If we want to address climate change with the seriousness it deserves, we should electrify transport. The ACT Light rail project shows leadership in this direction: it will be Australia’s first zero-pollution public transport system.
In a recent article in Vox, “The Key to Tackling Climate Change: Electrify Everything,” David Roberts cites a growing expert consensus on what is called “environmentally beneficial electrification.” He says that there is a two-pronged strategy for deep decarbonization:
1. Clean up electricity
2. Electrify everything.
The ACT is well on the way to doing (1). It is leading Australia in the effort to decarbonise the electricity supply, with a goal of 100% renewable energy by 2020. We know how to do this. What we don’t know how to do is how to decarbonise engine fuel. You can buy offsets, which have problems in themselves, but you can’t make the fuel itself greenhouse-friendly. Even if you make biodiesel from the waste oil from takeaway fish and chip shops, you are still emitting CO2 and other nasties.
If you electrify transport, the job of reducing greenhouse gas emissions for transport is much easier: you can plug into the 100% renewable energy of the ACT grid by 2020, and you immediately decarbonise a considerable part of Canberra’s carbon footprint, in one of the most car-dependent cities in Australia, making the new ACT light rail line Australia’s first zero pollution, zero carbon emissions public transport system.
The Paris Declaration on Electro-Mobility and Climate Change states that “Limiting the global temperature increase to below 2 degrees Celsius requires changing this transport emissions trajectory, which involves the development of an integrated electro- mobility ecosystem encompassing various transport modes, coupled with the low-carbon production of electricity and hydrogen, implemented in conjunction with broader sustainable transport principles.”
Currently Australia’s transport emissions trajectory is not reducing at the pace needed for a safe climate. Transport in Australia emits 16 per cent of Australia’s polluting greenhouse gases per year, over 90 Megatons. Diesel vehicles- such as conventional buses, trucks and 4WDs – are the fastest growing fuel type for all vehicles in Australia. Yet diesel fumes emit CO2 and CO, and have the added problem of being a Group 1 carcinogen according to the World Health Organisation.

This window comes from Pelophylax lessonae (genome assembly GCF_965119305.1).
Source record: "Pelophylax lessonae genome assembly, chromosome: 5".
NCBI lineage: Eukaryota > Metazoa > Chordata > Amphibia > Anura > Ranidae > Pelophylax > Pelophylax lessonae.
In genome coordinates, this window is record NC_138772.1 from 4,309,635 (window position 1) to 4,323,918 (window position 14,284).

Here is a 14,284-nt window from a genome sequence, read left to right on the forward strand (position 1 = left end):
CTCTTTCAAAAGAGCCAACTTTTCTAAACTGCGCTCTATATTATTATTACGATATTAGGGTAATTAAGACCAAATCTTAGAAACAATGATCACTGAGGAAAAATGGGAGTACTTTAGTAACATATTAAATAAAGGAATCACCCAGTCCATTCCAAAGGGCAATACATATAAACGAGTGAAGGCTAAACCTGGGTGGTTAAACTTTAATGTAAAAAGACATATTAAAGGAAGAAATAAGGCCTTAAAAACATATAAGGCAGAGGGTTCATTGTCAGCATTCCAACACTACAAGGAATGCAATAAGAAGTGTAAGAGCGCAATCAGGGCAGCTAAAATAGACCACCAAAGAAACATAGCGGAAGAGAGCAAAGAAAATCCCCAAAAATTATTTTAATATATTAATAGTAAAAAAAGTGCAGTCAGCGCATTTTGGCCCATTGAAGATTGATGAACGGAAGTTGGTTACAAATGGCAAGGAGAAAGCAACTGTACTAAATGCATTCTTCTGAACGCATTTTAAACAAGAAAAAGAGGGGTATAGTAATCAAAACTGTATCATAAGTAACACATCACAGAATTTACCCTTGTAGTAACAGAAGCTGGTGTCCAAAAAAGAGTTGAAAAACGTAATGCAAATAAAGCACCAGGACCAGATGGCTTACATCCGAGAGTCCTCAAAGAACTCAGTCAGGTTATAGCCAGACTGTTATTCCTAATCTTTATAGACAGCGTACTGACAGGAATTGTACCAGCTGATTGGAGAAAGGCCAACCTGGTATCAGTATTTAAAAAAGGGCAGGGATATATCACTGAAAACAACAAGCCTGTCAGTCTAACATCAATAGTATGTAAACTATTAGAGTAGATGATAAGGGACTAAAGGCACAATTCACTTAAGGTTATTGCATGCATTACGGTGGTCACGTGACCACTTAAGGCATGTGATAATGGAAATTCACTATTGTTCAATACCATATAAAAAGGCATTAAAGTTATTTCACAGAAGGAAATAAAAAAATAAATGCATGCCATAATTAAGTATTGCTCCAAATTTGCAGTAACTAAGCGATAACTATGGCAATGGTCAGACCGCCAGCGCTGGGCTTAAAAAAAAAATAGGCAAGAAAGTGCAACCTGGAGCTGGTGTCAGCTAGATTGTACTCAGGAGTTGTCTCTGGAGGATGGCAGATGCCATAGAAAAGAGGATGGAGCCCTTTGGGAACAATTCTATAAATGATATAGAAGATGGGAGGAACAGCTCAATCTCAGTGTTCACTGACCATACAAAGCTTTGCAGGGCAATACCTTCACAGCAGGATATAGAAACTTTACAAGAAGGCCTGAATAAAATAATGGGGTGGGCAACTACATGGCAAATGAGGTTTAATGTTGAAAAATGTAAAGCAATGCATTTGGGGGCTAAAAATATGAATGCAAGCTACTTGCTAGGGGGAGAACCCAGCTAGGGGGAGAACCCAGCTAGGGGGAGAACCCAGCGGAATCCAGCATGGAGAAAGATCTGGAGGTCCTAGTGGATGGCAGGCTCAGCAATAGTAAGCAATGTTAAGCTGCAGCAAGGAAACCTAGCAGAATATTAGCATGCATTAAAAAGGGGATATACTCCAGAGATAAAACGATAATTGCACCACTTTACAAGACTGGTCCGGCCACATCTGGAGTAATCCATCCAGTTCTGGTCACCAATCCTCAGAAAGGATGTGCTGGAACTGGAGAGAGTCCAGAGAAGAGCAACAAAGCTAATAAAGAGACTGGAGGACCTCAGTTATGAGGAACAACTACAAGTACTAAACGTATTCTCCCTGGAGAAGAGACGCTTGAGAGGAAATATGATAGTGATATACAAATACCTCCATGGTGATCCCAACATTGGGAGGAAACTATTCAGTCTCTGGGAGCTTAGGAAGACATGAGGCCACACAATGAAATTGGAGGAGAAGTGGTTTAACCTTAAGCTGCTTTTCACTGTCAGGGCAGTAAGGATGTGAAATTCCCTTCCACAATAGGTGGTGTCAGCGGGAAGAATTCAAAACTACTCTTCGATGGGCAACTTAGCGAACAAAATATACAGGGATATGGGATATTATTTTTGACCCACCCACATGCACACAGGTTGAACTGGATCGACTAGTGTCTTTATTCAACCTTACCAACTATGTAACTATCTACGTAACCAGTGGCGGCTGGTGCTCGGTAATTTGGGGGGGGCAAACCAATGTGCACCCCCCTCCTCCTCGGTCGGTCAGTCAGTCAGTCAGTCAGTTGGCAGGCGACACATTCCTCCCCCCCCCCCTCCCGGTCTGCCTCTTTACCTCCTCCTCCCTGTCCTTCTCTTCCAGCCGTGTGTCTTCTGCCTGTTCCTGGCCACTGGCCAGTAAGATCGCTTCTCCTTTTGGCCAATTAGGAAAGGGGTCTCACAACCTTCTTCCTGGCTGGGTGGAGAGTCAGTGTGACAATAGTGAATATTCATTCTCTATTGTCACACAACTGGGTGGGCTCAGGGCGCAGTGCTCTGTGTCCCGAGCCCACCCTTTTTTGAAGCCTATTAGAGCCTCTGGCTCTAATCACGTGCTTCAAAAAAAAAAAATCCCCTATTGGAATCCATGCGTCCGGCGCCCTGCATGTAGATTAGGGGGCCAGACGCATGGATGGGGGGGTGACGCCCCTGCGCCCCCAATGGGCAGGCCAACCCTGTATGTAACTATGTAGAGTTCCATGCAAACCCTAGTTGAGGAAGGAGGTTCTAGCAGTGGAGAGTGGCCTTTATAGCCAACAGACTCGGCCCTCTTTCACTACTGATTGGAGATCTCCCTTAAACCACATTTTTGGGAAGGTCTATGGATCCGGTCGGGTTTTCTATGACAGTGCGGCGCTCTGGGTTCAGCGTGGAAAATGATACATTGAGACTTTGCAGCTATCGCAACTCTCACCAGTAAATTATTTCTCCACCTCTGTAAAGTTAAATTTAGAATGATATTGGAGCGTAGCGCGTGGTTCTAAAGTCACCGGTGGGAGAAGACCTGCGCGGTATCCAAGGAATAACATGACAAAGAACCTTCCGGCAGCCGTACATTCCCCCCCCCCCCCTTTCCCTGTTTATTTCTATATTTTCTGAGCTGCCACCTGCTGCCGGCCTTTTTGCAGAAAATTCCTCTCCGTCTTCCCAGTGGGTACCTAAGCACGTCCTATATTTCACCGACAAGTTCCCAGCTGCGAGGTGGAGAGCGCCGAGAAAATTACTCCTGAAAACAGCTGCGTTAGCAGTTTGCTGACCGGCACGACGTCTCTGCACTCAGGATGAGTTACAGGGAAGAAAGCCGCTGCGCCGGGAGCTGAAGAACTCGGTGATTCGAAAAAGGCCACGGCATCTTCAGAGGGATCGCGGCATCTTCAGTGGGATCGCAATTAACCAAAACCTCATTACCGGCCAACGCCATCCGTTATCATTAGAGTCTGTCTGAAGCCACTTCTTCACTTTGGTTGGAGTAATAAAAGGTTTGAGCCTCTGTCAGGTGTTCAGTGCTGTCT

There have been many promising developments in electric bus technology that are prompting rapid adoption of this mode of transit due to vast fuel savings over the lifetime of the bus. The Greens policy to transition ACT’s bus fleet to 100% electric is a good step in the right direction. Internal combustion engines are less than 30% efficient. Add to that the energy cost of transporting fuel from the other side of the world.
Yet buses do not have the transformative network effects that light rail has. Light rail has become the “backbone” of systems such as on the Gold Coast and Glenelg extension (SA), where in both cases there was much scepticism before their construction. Light rail attracts more people out of their cars than buses: there is a section of the population that simply will not use buses whereas they will happily use rail modes of transit. Energy is also lost from friction between rubber tyres and the road. It’s smoother and more efficient to have tracks connecting steel and steel. This is why many people find rail-based journeys more comfortable and preferable to road-based transport, especially if they spend their commutes reading or working on handheld devices or a computer.
While some such as Kim Huynh have argued that to address environmental concerns, Canberra should focus on cycling infrastructure rather than building light rail, my experience riding my bike each day to work during the winter in Canberra gives a strong hunch that for most people cycling does not have the “lifestyle and convenience benefits” that he claims: it is not an all-weather mode of transport: less than half my colleagues who cycled did so during the winter. Furthermore, cycling is less inclusive than light rail for elders, disabled people and young children.
I am very proud to have been part of community campaigns in Canberra for the ambitious climate change targets that it has today. The ACT has shown what a pathway to renewable energy looks like that doesn’t break the bank, being the only jurisdiction in Australia where electricity prices decreased by an average of $80 per household in 2015. These targets dovetail very well with an ambitious public transport policy of light rail that both Labor and the Greens have adopted, which several environmental groups advocated for.
In 2008, the Conservation Council of the ACT advocated for light rail for the ACT election, commissioning an animation of what a light rail journey down Northbourne Avenue would look like. I helped build a 3 metre-long light rail model, which members of Climate Action Canberra would carry above our heads and take to climate change protests in 2008-10. We would get many appreciative honks from passing motorists as we walked down the median strip towards Parliament House, prefiguring a future in which light rail formed a backbone of Canberra as Walter Burley Griffin intended.
We are now much closer to that future than we have ever been for a very long time, and I hope people register the significance of what the ACT government is doing. Canberra will be the first in Australia to have 100% renewable-powered public transport, showing other cities a pathway out of their smog: it is clear that electrification holds a similar kind of promise of a brighter future as it did for my grandparents’ generation.